Wyo Population Grows Three Times National Rate; Economist Credits It To Covid Escape

Wyoming's population grew three times the national rate and Wyoming Sen. Cale Case, who is an economist by trade, credits the growth to people "running away" from crowded areas.

Ellen Fike

March 24, 20224 min read

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Although Wyoming’s population grew at three times the national rate between 2020 and 2021, the overall increase in numbers will have a minimal effect on the state, according to an economist.

Wyoming’s total resident population grew by 1,536 people, 0.3%, between July 2020 and July 2021, according to the U.S. Census Bureau, compared to the national growth rate of 0.1%.

Wyoming’s population in July 2021 was 578,803, according to the Census Bureau.

Wyoming economist and state Sen. Cale Case, R-Lander, told Cowboy State Daily on Thursday while he is glad to see an uptick in residents, he does not think it will make much of a difference to the state and local economies.

“I think this was a COVID-driven thing and people ran away from crowded areas,” Case said. “Will this trend continue? COVID isn’t really a thing anymore, but the trend toward remote work might help a little bit.”

Case said it was not really fair to call the increase a “trend,” since it only took place over a one-year period.

Case pointed out that while many people moving to Wyoming can work remotely, the state has not seen any large companies moving in that could offer new jobs.

“It’s not like you’re plucking up a factory out of L.A. and putting it here,” he said. “It’s individuals from that company who come here.”

While Case said he does not want to see the state decrease in population, the state’s current tax structure keeps Wyoming from fully capitalizing on its new residents.

Fifteen counties in Wyoming saw population increases during the 1-year period. Lincoln County saw the largest increase, with 2.4%, following by Sheridan at 2.1% and Crook and Johnson counties, both at 1.9%.

Laramie County, the largest in the state, grew by 0.2%, while Natrona County, the second-largest, saw a decline of 0.8%, or 674 residents.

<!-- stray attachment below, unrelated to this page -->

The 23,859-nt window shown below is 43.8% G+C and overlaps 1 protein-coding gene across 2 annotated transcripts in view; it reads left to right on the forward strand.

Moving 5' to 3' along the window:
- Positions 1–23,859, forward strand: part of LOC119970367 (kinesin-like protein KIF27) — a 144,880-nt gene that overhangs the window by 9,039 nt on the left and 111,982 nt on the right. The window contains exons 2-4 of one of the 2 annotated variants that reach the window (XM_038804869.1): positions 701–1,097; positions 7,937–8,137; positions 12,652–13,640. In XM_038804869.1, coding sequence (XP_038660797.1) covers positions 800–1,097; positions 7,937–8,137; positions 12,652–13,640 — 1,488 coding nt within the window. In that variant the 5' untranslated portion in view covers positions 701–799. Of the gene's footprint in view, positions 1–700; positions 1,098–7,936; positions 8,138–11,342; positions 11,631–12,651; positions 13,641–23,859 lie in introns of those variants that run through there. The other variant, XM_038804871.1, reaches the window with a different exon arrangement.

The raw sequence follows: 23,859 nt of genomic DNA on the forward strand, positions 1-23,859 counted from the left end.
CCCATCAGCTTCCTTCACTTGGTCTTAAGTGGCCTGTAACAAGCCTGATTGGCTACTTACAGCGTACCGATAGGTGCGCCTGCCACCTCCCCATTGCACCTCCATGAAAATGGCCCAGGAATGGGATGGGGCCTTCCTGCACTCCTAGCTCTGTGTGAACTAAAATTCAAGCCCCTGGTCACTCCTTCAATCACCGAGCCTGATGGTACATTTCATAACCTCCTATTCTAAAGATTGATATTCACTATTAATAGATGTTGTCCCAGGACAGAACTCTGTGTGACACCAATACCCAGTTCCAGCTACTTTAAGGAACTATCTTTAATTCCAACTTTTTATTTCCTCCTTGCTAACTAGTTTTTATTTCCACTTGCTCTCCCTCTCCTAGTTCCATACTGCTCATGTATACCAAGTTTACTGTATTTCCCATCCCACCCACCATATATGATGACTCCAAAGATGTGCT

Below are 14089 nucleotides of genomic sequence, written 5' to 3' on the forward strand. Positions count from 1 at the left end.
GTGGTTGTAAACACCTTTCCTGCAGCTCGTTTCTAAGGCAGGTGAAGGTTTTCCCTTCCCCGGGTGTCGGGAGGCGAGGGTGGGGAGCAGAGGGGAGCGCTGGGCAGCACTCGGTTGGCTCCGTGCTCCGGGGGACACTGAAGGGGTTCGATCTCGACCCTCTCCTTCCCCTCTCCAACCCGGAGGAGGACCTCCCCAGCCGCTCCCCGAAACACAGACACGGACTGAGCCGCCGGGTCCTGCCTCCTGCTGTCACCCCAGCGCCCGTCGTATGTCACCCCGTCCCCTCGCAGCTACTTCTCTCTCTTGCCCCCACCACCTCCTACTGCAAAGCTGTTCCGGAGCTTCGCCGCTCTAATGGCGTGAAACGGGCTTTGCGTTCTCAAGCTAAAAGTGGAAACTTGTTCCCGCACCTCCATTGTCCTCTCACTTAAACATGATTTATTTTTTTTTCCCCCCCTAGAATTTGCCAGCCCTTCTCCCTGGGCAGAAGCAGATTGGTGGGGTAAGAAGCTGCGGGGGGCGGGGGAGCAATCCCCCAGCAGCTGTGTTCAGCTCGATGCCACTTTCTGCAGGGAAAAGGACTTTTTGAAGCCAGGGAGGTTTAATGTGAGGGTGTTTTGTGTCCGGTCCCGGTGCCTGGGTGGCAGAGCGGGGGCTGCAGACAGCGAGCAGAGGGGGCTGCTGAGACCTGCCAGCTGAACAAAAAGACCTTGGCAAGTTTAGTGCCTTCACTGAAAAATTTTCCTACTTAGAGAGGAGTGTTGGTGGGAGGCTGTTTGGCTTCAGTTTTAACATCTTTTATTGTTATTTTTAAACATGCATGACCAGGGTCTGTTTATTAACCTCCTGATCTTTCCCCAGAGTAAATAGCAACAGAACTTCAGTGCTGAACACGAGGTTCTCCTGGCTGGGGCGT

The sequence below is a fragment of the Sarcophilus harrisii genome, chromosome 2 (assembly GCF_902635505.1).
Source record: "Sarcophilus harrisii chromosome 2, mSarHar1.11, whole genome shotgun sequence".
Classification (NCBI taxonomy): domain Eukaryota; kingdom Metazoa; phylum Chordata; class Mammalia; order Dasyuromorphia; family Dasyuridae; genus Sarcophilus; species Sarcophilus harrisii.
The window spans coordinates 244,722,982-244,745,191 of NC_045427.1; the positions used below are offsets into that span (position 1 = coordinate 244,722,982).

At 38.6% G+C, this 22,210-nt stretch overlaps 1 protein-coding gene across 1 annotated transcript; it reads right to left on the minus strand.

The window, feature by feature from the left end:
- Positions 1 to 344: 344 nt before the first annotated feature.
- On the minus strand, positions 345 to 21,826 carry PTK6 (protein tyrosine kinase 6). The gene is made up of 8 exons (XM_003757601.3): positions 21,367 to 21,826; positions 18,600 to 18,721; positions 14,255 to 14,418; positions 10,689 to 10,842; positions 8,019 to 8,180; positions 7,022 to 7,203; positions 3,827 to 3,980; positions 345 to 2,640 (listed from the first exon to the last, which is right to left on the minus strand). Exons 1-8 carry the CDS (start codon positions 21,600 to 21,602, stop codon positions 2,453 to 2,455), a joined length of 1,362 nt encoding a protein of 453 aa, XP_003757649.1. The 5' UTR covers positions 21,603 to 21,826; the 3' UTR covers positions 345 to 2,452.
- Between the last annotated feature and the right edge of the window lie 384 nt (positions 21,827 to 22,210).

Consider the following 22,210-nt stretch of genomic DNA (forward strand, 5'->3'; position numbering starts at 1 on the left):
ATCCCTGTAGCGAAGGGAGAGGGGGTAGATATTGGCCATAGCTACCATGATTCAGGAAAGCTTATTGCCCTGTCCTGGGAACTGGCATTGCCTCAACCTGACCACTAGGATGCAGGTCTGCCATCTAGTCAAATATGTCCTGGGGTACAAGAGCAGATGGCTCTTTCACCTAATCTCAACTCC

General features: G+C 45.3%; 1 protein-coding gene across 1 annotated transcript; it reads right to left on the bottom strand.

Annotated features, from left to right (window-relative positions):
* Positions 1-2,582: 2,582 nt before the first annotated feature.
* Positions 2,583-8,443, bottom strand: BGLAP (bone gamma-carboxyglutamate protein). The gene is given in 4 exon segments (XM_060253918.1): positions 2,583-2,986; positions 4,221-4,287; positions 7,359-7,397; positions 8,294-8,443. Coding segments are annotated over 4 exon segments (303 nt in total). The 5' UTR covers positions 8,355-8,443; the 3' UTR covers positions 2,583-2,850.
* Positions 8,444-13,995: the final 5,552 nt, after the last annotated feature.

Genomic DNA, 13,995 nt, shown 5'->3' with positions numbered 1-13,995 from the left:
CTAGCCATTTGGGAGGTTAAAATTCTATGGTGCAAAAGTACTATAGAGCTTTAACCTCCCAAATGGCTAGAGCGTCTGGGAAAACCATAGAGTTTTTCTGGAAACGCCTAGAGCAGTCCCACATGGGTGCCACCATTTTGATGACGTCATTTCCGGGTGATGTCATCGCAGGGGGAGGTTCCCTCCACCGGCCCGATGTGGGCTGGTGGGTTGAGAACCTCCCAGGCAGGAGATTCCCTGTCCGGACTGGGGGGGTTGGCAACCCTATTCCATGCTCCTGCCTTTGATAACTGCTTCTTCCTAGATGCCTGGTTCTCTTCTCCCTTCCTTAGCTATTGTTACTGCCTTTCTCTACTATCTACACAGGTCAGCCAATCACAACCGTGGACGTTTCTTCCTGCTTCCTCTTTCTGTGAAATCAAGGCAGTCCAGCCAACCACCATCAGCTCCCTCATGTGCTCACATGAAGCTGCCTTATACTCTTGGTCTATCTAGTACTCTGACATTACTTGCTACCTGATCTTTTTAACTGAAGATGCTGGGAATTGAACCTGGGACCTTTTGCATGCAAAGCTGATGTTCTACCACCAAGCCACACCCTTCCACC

However, Campbell and Sweetwater counties saw the biggest decreases, with populations falling by 1.5% and 1.3%, respectively.

Wenlin Liu, the state’s chief economist, said in his analysis of the Census figures that two factors contributed to the state’s population change: births and deaths and net migration, the difference between people moving into and out of an area.

During teh year, 1,368 more people moved into Wyoming than left the state, the report said, while the difference between births and deaths accounted for 171 more residents being counted. During the year, 6,213 people were born in Wyoming and 6,042 people died.

Liu said the migration of people into the state was caused in part by the economy.

“Employment opportunities have always been the driving factor for Wyoming’s migration trend, but the pandemic also played a significant role in the past a couple of years,” Liu said.  “Many people chose to relocate to less populated and lower cost areas during the pandemic, and the increased availability of remote work made this possible.”  

Liu also said that the dramatic decline in energy prices and the subsequent economic downturn in the mid-2010s forced many residents to leave the state. Therefore, the state experienced consecutive years of negative net migration with more people leaving the state than moving in between 2014 and 2019.  

However, the direction of net migration reversed in both 2020 and 2021.  

Over two-thirds of Wyoming counties showed positive net migration, led by Sheridan with 729 people, and followed by Park with 530 people and Lincoln with 447.  

On the other hand, large negative net migration occurred in Campbell, with a loss of 907 people, Natrona and Sweetwater, with a loss of 621, counties.  

“The COVID-19 virus hit energy producing and serving areas especially hard as demand plummeted, and the rebound of the industry has been painfully slow, particularly in Wyoming,” Liu said.   

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Ellen Fike